MIAMI (CBSMiami) – Exhausted crews are on day 21, and nearing the end, of their search for victims as the site of the Champlain Towers South collapse in Surfside.
As of Wednesday afternoon, 97 victims had been recovered, 90 had been identified and 88 next of kin notified.READ MORE: What's Open, What's Closed On Memorial Day
Authorities said 240 people have been accounted for and 8 people are potentially unaccounted for.
All 8 of those people have open missing person reports with the Miami-Dade Police Department.
The county’s medical examiner’s office said every individual that was found in the building collapse will have the same cause of death – blunt force injuries due to building collapse, manner of death: accident.
“It’s a scientific, methodical process to identify human remains. As we’ve said, this work is becoming more difficult with the passage of time,” said Miami-Dade Mayor Levine, adding that it is “truly a fluid situation.”
Crews have removed more than 22 million pounds of rubble from the site. Search crews were taking great care to identify and preserve any personal property recovered, the mayor added.
“They have given of their heart and soul,” Levine Cava said of the crews that have worked around the clock for nearly three weeks. “We are totally walking among superheroes.”
It will take much longer for experts to figure out what caused the 12-story Champlain Towers South condominium to fall into a tangled heap of concrete and steel on June 24. The building was set for its four-decade recertification review when it collapsed.READ MORE: At Least 1 Hospitalized As Car Ends Up In Pond In SW Miami-Dade
Engineers and others investigating the cause of the collapse have been identifying key pieces of the 40-year-old building to determine what happened, Surfside Mayor Charles Burkett said.
“We’re looking at how the building lines up with what the plans say,” he said.
The search for answers includes an engineer hired by the town of Surfside, a team from the National Institute of Standards and Technology, experts hired by lawyers representing families, and others.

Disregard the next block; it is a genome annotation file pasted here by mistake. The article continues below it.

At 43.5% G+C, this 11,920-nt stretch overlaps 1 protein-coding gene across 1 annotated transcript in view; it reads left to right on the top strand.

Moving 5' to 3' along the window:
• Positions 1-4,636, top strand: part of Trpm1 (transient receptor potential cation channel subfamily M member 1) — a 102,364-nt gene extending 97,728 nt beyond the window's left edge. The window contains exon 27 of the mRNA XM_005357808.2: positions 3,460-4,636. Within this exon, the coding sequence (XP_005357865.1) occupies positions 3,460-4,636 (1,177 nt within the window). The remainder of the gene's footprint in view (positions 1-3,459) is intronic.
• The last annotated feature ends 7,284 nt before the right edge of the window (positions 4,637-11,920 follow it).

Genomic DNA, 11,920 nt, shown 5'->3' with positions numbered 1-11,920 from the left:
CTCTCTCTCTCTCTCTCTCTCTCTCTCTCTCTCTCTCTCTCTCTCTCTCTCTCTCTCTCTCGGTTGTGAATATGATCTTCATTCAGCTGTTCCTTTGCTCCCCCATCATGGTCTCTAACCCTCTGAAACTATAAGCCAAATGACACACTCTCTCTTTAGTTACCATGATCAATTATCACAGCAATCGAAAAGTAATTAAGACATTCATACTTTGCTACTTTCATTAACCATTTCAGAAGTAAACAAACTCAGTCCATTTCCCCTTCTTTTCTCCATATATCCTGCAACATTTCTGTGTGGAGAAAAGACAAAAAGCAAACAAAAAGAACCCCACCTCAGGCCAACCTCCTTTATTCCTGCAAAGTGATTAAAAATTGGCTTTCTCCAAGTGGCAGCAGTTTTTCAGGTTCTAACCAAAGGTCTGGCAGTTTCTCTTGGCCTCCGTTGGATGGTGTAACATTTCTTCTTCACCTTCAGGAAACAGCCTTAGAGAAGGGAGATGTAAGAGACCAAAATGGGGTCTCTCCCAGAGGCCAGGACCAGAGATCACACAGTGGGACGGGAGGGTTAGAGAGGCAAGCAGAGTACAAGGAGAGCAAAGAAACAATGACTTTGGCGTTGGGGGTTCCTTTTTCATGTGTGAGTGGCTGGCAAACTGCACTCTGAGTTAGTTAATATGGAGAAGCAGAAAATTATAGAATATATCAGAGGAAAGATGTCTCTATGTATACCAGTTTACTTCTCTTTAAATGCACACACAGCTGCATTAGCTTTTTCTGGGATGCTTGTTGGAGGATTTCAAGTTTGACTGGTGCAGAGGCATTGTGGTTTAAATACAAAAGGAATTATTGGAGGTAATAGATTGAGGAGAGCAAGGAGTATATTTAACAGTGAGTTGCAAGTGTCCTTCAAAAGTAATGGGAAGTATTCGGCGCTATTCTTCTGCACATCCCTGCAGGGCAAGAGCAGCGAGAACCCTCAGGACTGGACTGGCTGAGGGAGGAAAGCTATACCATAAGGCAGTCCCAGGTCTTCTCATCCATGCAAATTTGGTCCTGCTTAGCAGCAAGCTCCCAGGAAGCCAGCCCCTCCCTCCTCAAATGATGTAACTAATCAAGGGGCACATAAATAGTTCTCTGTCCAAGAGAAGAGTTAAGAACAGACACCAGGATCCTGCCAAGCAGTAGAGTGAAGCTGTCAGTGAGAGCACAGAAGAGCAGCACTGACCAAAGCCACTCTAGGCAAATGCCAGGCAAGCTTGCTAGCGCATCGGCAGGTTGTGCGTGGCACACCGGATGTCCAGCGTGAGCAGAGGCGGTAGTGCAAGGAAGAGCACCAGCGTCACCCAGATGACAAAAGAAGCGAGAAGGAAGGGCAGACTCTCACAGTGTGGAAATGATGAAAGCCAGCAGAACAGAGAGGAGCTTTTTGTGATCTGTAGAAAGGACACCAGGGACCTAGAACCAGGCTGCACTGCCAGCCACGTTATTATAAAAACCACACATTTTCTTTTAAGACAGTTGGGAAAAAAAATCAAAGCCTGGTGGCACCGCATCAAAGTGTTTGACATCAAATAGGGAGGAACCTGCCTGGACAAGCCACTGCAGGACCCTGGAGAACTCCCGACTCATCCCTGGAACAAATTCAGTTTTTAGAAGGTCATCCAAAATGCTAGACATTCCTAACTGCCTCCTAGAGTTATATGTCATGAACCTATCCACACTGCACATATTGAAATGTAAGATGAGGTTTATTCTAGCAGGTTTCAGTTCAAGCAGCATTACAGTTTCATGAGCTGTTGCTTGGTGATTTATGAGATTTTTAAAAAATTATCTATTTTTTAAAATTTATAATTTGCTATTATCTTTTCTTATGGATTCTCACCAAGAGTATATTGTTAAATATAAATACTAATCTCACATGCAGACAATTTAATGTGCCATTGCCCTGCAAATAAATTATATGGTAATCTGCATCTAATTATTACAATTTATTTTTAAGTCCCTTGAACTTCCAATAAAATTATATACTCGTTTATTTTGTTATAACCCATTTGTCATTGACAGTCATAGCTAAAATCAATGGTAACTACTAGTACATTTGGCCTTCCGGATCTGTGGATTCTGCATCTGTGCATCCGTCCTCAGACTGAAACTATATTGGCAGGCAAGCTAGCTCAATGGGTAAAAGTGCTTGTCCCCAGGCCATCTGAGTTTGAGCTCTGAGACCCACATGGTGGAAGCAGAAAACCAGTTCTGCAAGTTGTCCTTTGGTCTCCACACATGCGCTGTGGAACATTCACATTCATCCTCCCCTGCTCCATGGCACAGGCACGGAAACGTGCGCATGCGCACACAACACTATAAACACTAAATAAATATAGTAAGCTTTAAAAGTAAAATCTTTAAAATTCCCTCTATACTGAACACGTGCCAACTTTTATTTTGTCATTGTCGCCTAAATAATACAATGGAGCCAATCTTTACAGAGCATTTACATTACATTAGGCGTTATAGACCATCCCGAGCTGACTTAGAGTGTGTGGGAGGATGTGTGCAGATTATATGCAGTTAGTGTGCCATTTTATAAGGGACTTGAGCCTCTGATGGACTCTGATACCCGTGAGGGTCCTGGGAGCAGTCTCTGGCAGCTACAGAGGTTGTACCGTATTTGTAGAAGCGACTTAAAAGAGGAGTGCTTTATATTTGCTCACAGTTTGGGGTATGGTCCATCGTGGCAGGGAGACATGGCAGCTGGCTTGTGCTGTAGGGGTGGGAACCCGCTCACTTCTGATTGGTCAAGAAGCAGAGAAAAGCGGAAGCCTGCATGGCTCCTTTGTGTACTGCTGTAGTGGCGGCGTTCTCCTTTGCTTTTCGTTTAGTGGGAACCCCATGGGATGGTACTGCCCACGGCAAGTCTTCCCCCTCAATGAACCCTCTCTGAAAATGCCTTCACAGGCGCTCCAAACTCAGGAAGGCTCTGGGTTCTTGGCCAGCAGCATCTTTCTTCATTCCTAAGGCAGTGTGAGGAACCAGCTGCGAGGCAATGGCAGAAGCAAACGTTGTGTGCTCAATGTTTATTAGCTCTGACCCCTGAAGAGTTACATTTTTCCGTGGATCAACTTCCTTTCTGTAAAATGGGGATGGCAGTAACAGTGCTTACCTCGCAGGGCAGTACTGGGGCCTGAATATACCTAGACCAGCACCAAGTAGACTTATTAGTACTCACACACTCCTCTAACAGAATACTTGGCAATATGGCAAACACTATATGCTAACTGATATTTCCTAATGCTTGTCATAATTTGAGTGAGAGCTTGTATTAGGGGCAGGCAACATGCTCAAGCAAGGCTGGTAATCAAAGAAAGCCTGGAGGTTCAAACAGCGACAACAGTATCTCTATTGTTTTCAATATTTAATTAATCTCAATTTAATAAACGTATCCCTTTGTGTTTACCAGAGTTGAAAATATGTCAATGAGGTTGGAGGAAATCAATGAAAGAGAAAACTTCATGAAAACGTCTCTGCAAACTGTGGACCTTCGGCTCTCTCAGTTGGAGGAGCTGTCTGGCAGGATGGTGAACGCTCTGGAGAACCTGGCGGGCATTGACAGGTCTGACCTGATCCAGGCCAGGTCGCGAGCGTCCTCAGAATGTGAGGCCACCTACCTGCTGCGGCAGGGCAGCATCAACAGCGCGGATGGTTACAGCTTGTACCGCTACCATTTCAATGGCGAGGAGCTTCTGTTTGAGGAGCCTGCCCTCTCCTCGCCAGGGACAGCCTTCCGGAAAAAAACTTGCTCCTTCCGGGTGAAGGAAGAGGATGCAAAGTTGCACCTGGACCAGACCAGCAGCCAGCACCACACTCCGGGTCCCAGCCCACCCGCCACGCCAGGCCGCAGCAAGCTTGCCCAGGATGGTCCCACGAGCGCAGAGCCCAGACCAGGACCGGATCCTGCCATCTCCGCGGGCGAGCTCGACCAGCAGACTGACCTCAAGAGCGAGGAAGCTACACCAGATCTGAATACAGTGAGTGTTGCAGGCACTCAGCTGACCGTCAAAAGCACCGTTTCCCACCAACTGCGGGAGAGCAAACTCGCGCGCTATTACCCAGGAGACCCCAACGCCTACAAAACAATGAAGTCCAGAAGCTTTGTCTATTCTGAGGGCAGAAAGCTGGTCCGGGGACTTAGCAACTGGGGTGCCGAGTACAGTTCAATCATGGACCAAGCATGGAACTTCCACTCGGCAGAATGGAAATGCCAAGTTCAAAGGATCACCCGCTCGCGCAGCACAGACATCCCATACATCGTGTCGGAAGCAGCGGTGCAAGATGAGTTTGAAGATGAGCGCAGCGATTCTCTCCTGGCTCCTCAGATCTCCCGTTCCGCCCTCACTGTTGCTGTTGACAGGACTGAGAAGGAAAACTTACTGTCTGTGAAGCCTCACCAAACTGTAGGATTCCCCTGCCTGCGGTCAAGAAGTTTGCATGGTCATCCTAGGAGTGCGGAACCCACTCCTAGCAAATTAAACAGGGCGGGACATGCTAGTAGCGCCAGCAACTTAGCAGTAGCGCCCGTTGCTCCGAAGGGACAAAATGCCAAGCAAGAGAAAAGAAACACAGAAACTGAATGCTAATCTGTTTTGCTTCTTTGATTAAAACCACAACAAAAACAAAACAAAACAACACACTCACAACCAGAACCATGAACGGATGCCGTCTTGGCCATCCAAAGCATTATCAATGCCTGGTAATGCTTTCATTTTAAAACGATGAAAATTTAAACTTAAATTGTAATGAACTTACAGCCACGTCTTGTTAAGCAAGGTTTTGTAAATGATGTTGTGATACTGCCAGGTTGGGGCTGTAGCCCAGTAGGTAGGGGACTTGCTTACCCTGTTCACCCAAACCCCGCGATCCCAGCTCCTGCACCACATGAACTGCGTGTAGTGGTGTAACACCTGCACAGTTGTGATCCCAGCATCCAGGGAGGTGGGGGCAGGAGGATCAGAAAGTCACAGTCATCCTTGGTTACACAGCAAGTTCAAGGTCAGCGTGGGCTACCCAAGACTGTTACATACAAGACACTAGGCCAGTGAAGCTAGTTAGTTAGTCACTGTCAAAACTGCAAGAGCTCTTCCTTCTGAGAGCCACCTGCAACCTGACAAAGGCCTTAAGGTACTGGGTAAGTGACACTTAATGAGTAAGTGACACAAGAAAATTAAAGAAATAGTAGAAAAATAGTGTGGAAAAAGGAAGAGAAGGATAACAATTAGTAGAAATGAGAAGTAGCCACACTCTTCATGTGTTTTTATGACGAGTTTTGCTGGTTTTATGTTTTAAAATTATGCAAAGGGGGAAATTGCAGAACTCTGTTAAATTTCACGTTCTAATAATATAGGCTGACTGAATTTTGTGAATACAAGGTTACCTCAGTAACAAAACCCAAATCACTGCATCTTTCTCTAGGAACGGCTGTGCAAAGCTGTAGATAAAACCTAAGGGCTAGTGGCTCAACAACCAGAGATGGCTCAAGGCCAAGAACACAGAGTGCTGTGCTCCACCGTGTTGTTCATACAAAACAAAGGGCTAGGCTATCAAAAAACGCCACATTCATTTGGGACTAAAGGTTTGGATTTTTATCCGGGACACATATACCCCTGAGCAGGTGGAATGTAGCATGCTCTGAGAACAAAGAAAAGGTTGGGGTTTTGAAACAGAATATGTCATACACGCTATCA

Part of the investigation will include what decisions were made by government building officials and the condominium board, which knew of serious structural problems with the tower as early as fall 2018. Some residents were reluctant to pay assessments in the tens of thousands of dollars for the repairs, leading to acrimonious board meetings.
There is also concern about the stability of Champlain Towers North, a nearly identical building next door built at the same time and by the same developer as its doomed sister structure. So far, no mandatory evacuation order has been given for that building.
“If there were a need to make any changes, they would,” Levine Cava said of the north tower.
Discussions continue about what to do with the collapse site with families of the victims, Burkett said. Some residents who escaped the disaster want the tower rebuilt so they can move back in. Others want some kind of memorial site.
“We want the families to tell us what they want to see,” Burkett said. “I’m looking forward to having those discussions.”MORE NEWS: Officials Urge South Florida Residents To Prepare For Upcoming Hurricane Season
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